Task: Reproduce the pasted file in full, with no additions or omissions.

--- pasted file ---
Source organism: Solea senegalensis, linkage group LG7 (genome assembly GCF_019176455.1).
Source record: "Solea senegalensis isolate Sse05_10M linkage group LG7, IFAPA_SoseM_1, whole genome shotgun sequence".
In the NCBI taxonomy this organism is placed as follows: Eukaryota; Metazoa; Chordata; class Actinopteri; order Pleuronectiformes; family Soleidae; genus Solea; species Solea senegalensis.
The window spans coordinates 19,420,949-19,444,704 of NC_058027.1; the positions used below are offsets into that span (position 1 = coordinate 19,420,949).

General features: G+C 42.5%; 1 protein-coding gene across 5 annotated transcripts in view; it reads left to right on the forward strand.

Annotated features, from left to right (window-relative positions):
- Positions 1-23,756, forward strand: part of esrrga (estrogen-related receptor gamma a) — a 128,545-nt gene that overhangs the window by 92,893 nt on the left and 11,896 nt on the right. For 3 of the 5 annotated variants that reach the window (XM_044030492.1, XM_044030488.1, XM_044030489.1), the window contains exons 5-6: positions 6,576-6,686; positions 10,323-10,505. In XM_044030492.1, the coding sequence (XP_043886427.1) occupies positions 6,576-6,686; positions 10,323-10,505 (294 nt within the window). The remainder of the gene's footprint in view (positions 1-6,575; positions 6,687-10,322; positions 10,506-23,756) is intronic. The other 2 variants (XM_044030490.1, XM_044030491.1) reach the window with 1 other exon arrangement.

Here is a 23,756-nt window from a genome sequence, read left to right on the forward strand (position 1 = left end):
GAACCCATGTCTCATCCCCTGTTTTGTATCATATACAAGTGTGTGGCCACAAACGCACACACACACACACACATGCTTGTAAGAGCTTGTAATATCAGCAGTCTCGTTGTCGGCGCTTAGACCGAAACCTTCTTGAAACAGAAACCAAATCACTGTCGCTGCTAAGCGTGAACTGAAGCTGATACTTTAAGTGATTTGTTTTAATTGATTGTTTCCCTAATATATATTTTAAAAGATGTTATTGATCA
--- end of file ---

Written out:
Source organism: Solea senegalensis, linkage group LG7 (genome assembly GCF_019176455.1).
Source record: "Solea senegalensis isolate Sse05_10M linkage group LG7, IFAPA_SoseM_1, whole genome shotgun sequence".
In the NCBI taxonomy this organism is placed as follows: Eukaryota; Metazoa; Chordata; class Actinopteri; order Pleuronectiformes; family Soleidae; genus Solea; species Solea senegalensis.
The window spans coordinates 19,420,949-19,444,704 of NC_058027.1; the positions used below are offsets into that span (position 1 = coordinate 19,420,949).

General features: G+C 42.5%; 1 protein-coding gene across 5 annotated transcripts in view; it reads left to right on the forward strand.

Annotated features, from left to right (window-relative positions):
- Positions 1-23,756, forward strand: part of esrrga (estrogen-related receptor gamma a) — a 128,545-nt gene that overhangs the window by 92,893 nt on the left and 11,896 nt on the right. For 3 of the 5 annotated variants that reach the window (XM_044030492.1, XM_044030488.1, XM_044030489.1), the window contains exons 5-6: positions 6,576-6,686; positions 10,323-10,505. In XM_044030492.1, the coding sequence (XP_043886427.1) occupies positions 6,576-6,686; positions 10,323-10,505 (294 nt within the window). The remainder of the gene's footprint in view (positions 1-6,575; positions 6,687-10,322; positions 10,506-23,756) is intronic. The other 2 variants (XM_044030490.1, XM_044030491.1) reach the window with 1 other exon arrangement.

Here is a 23,756-nt window from a genome sequence, read left to right on the forward strand (position 1 = left end):
GAACCCATGTCTCATCCCCTGTTTTGTATCATATACAAGTGTGTGGCCACAAACGCACACACACACACACACATGCTTGTAAGAGCTTGTAATATCAGCAGTCTCGTTGTCGGCGCTTAGACCGAAACCTTCTTGAAACAGAAACCAAATCACTGTCGCTGCTAAGCGTGAACTGAAGCTGATACTTTAAGTGATTTGTTTTAATTGATTGTTTCCCTAATATATATTTTAAAAGATGTTATTGATCA